Lehigh’s Globalization and Social Change Initiative (GSCI) held a one-day symposium on Culture, Communication and China. The event, held April 22, drew nearly 120 students and faculty from Lehigh and area colleges, and provided a forum for exploring how China influences today’s global thinking.
The GSCI was founded in 2006 to bring together research and teaching across Lehigh’s four colleges on the economic, social, cultural and political impacts of globalization. John Jirik, who organized the event, says culture, communication and China are relevant topics for an initiative like the GSCI because any attempt to think globally today must take China into account.
“By addressing Chinese culture and communication in the global context, we move beyond trivial understandings of China as an emerging world power, the world’s workshop, the number two global economy, a rising regional military power, etc., to begin to understand the profound way in which China’s deep engagement globally somehow makes us all Chinese in some way,” says Jirik, assistant professor of journalism and communication and a faculty member in the GSCI.
The symposium featured two visiting scholars who explained how complicated domestic debates and complex issues surrounding China create conflicting images of the nation.
Kang Liu, director of Chinese media and communication studies at Duke University and dean of the Institute of Arts and Humanities at China’s Shanghai Jiaotong University (SJTU), examined the global perception of China through media coverage. He cited differing images of China, including China’s self-perception of its peaceful rise and the “Anglo-American” perception of China as a threat.
Different views reflect different values
“China’s rise is already a given, whether or not China has a media image that fits its real image,” Liu said. “Surveys show a conceptual gap between how China sees itself and how the rest of the world sees China.”
Liu also shared results from a 2010 SJTU study he completed titled “China Through American Eyes: Survey of American Public Attitude Towards China,” which showed that there is some improvement among American attitudes toward China, but that views of China reflect differences in values between the two nations.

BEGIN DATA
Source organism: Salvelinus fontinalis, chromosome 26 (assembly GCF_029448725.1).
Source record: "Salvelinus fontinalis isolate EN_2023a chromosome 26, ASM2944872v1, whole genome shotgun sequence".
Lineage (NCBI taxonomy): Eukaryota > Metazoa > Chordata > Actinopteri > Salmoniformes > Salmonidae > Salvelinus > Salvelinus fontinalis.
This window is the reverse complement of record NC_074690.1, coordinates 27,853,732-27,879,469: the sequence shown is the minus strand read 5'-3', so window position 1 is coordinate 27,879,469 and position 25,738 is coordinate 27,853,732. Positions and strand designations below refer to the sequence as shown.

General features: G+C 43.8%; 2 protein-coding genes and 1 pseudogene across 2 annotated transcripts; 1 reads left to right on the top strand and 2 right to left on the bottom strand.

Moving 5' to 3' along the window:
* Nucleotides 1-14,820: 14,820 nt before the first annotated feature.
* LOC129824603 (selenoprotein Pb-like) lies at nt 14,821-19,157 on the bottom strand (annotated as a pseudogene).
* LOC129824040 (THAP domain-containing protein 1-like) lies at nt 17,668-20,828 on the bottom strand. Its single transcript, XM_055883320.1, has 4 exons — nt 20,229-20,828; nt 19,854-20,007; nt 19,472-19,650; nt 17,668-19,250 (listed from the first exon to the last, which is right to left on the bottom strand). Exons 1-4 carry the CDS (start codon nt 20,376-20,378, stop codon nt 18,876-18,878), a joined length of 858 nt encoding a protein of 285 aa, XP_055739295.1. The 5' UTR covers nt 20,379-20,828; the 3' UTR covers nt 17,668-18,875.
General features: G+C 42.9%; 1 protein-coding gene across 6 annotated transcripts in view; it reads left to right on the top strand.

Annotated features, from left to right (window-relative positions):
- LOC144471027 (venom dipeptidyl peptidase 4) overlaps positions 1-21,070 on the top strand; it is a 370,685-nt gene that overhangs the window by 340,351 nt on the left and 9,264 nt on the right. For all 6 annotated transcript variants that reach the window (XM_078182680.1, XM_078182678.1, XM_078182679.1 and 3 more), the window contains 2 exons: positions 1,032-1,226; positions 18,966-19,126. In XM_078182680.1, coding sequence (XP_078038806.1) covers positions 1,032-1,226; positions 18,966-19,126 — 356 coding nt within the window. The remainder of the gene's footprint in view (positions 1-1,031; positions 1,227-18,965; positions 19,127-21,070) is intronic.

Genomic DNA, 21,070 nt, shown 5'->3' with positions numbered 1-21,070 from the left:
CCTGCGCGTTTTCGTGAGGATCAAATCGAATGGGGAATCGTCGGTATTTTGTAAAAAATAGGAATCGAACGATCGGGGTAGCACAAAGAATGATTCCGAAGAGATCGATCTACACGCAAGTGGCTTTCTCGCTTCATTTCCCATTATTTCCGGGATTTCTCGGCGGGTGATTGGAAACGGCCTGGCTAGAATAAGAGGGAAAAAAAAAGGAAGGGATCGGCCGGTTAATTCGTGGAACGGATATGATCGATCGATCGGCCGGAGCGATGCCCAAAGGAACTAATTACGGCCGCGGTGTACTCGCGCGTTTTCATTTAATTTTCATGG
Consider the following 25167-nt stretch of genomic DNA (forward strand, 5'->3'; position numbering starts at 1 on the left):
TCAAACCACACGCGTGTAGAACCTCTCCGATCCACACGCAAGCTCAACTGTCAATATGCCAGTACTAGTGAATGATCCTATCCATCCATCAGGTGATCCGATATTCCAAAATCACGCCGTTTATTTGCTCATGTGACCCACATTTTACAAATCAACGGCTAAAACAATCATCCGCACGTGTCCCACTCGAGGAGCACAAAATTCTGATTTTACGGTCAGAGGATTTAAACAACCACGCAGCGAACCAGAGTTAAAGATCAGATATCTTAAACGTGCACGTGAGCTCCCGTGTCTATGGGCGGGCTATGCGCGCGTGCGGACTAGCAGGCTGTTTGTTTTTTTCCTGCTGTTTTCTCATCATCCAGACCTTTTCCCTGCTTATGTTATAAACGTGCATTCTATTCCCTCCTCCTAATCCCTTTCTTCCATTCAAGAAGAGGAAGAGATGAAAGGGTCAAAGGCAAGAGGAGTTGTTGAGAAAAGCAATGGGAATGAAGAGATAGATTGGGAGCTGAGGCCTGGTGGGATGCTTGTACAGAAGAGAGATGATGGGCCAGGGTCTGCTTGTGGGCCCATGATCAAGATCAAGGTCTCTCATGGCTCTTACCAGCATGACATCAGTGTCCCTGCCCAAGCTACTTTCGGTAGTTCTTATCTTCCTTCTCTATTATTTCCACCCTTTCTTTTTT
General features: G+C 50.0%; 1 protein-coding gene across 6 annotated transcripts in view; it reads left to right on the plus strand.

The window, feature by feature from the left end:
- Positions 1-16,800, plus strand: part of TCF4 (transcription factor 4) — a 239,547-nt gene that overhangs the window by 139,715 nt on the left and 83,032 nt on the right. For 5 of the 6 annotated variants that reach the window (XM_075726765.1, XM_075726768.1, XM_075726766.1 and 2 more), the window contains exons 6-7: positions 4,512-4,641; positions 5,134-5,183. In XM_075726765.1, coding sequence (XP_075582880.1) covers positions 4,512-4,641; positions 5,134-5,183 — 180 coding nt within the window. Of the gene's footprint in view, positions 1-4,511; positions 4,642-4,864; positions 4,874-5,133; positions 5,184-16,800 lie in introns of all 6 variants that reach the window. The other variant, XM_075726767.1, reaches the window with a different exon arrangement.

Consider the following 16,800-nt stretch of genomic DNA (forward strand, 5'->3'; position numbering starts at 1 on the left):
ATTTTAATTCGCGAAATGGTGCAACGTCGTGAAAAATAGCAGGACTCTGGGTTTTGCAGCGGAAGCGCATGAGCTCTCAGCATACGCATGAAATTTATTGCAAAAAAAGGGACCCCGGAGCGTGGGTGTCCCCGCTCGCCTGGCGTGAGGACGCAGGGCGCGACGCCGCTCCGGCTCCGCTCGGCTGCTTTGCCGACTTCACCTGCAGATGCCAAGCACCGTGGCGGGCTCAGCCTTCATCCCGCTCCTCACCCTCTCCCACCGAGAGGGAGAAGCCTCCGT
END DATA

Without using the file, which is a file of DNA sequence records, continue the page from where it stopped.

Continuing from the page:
Also presenting was Zhao Yuezhi, Canada Research Chair in the Political Economy of Global Communication at Simon Fraser University in British Columbia and Changjiang Lecture Professor at the Communication University of China. Her lecture examined the political impact of media commercialization as well as China’s censorship regime, and the assumptions about the targets of that censorship.
“A possible end of the Chinese censorship regime may not reveal a pro-Western Chinese citizenry, let alone a pro-capitalist one,” Zhao said.
The symposium closed with a panel discussion featuring Zhao and Liu, along with Lehigh faculty members including Jirik, Vera Fennell, associate professor of political science, and Zhansui Yu, visiting professor of Chinese.
“The university has installed globalization as one of its grand challenges,” says Jack Lule, director of the GSCI and professor of journalism and communication. “How better to address that challenge than by exploring the relationship between the United States and China through the lens of communication and culture?”